Buck passing among EU leaders

When the scandal of the tragedy unfolding in the Mediterranean waters began to emerge in the European media, what also emerged was how little the EU governments had been doing to rescue the refugees at sea. All in all, their search-and-rescue operation – code-named “Operation Triton” – could only rely on two surveillance aircraft and three ships to cover an area of 2.5m sq. kilometres! Even then, some EU leaders, including Cameron, wanted this operation to be stopped altogether, under the ludicrous pretext that it was giving the refugees an incentive to risk their lives, rather than encouraging them to keep away from Europe – and that, instead, punitive expeditions should be organised in Libya against “people smugglers”. How cynical could they get!

So far, an estimated 454,000 Syrian refugees made it to Europe this year or slightly over 10% of the total number. It is estimated that, for the time being, around 750,000 refugees need to find resettlement in Europe – or just one refugee for every 700 EU inhabitants! But this did not stop all EU governments from protesting that their countries could not cope with taking in these refugees.

Of course, their excuses have nothing to do with what these governments can or cannot “afford” to do. But they have everything to do with their respective domestic politicking and the on-going overbidding which is taking place in all EU countries over the need to put what they call the “national interest” first, in a time of crisis. In this over-bidding, all governments – whether they overtly position themselves on the right, as in Britain and Hungary, or whether they claim left credentials as in France – willingly allow the xenophobic polemics of the far-right to set the tone.

As a result, in any case, the agreement passed between EU governments in September was only for the relocation of 120,000 refugees. But even then, the quotas which were agreed (in the short term) only concerned 66,000 who were stuck in Greece and Italy, to ease the immediate pressure on these two countries. The allocation of the other 54,000 Syrians was to be considered later. As to the remaining estimated 630,000, they were left to their own devices!

German Chancellor Angela Merkel was applauded by some for pledging to take the largest single quota, with 18,000 refugees. But, faced with a rebellion from the right-wing of her own party and the far-right, she soon changed tack, lashing out against refugees from the Balkans and Afghanistan and arguing that they should go back and rebuild their own countries. As if the Afghan refugees were not fleeing a bloody civil war stoked and primed by the imperialist powers and as if those from the Balkans – who come mostly from Albania – were not fleeing the catastrophic devastation caused in their country by the civil war which followed the breakup of Yugoslavia! Now, however, it appears that even Syrian refugees will not be given full refugee status in Germany – they will only be able to stay for one year and their families will not be allowed to join them!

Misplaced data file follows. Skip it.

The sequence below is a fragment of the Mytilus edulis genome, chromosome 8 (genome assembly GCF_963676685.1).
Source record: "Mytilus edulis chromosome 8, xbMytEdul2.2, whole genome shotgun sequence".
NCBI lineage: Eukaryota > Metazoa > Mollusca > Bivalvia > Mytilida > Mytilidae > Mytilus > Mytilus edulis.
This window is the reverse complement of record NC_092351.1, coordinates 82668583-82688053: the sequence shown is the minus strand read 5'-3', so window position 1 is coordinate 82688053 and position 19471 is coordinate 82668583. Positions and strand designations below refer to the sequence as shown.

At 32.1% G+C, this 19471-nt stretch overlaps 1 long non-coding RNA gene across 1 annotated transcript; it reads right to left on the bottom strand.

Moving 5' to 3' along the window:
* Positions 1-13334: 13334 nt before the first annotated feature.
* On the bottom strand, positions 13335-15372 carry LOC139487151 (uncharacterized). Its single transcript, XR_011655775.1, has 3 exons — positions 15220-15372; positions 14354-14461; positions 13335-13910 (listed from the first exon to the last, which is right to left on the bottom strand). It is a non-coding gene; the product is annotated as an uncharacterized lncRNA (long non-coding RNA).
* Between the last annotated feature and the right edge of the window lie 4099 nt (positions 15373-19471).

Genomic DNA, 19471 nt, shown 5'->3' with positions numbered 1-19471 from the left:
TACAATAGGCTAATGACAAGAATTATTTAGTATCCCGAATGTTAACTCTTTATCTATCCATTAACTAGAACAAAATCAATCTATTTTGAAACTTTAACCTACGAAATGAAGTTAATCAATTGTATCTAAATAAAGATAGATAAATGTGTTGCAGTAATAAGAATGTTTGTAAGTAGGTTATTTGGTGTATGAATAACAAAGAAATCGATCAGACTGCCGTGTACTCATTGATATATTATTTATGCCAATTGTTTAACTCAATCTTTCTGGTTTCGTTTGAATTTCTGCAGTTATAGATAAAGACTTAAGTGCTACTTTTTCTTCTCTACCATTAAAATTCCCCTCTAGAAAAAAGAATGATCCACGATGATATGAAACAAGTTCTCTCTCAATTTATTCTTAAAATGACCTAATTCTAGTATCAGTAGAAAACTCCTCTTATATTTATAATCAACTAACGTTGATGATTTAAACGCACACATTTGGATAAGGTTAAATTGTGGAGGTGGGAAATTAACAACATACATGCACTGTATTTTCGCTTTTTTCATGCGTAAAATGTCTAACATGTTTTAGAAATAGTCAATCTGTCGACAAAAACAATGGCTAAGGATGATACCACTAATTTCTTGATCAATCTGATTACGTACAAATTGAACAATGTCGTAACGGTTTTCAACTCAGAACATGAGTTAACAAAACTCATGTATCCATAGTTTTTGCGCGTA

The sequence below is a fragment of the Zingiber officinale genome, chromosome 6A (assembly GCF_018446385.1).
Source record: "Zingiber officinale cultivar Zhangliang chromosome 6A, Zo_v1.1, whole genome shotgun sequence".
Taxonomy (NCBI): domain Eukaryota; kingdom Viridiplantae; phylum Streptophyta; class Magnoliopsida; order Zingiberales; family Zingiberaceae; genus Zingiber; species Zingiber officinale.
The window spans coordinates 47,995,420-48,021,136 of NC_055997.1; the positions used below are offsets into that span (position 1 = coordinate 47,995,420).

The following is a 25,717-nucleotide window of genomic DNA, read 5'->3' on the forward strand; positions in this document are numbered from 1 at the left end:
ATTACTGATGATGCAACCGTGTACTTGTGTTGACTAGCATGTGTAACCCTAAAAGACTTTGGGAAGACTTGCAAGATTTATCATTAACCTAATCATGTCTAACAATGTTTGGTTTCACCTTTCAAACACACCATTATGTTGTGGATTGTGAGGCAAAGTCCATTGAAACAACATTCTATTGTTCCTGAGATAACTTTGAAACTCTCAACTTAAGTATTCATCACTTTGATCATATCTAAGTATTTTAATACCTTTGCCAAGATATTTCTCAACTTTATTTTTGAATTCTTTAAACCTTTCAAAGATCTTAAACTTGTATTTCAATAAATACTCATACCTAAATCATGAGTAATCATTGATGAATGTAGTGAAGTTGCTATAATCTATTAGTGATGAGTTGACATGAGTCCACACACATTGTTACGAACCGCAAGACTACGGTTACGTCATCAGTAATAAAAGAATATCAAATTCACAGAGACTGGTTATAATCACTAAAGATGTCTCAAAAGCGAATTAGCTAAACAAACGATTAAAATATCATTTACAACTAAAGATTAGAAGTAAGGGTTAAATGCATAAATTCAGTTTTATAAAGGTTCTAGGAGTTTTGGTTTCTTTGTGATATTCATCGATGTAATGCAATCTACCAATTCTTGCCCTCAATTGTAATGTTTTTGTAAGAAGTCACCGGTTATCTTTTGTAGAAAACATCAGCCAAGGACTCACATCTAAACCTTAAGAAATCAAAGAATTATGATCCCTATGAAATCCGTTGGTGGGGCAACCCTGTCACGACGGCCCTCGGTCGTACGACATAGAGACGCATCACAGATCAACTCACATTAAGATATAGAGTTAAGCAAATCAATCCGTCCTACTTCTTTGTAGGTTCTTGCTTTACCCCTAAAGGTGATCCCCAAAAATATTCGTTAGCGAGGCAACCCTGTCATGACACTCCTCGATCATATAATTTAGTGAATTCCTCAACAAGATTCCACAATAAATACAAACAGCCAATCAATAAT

Meanwhile the Hungarian right-wing prime minister Viktor Orban, as part of his xenophobic over-bidding with the country’s far-right Jobbik party, was trying to stop the flow of refugees from crossing his country to get to Austria and Germany by building a razor-wired wall along its border with Serbia and Croatia. Similar defences against refugees are also being erected, although not on such a crazy scale, by the Austrian, Slovenian and Bulgarian governments.

The EU’s “open-border policy” is fast becoming a myth!

Cameron, Europe’s xenophobic sore thumb

When it comes to xenophobic demagogy and lack of any humanitarian policy, however, Cameron has topped the European league.

Of course, unlike Urban, one of his closest allies in the EU, Cameron didn’t build a razor-wired wall around Britain. But then he didn’t need to, since Britain is an island, while the heavily-patrolled English Channel is the most effective wall one can build.

As mentioned above, his first response to the refugee crisis was to refuse to contribute to the search-and-rescue mission in the Mediterranean. Then his government embarked on a scaremongering campaign against the “swarms” of refugees that were supposedly threatening Britain from Calais. It seemed as if Britain was about to be invaded! Never mind that the 5,000 or so refugees gathered in Calais (less than one for every 12,000 British citizens, as if there was not enough space or resources in Britain to allow all of them in!) are only a tiny fraction of the flow of refugees to the rest of Europe, most of whom are not particularly attracted by Britain, anyway.

All this anti-refugee rhetoric had only one aim – to placate the Tory right-wing while pre-empting UKIP’s predictable anti-refugee stance. Likewise for the line drawn by Theresa May, at her party’s conference, between the “refugees in desperate need of help” and “economic migrants who simply want to live in a more prosperous society” – in other words, between “deserving” political refugees and “undeserving” economic migrants. As if both categories were not driven by the same level of despair! Haven’t they all risked their lives in order to flee from hell?

It was Theresa May again, who made the argument that “excessive” immigration would be too much of a burden for schools, hospitals, transport and housing and that it would push wages down and unemployment up – an argument which was shamefully endorsed by Labour. As if the main burden on public services wasn’t the government’s own reckless cost-cutting! And as if it wasn’t its capitalist sponsors who were driving wages down and cutting jobs to boost their profits!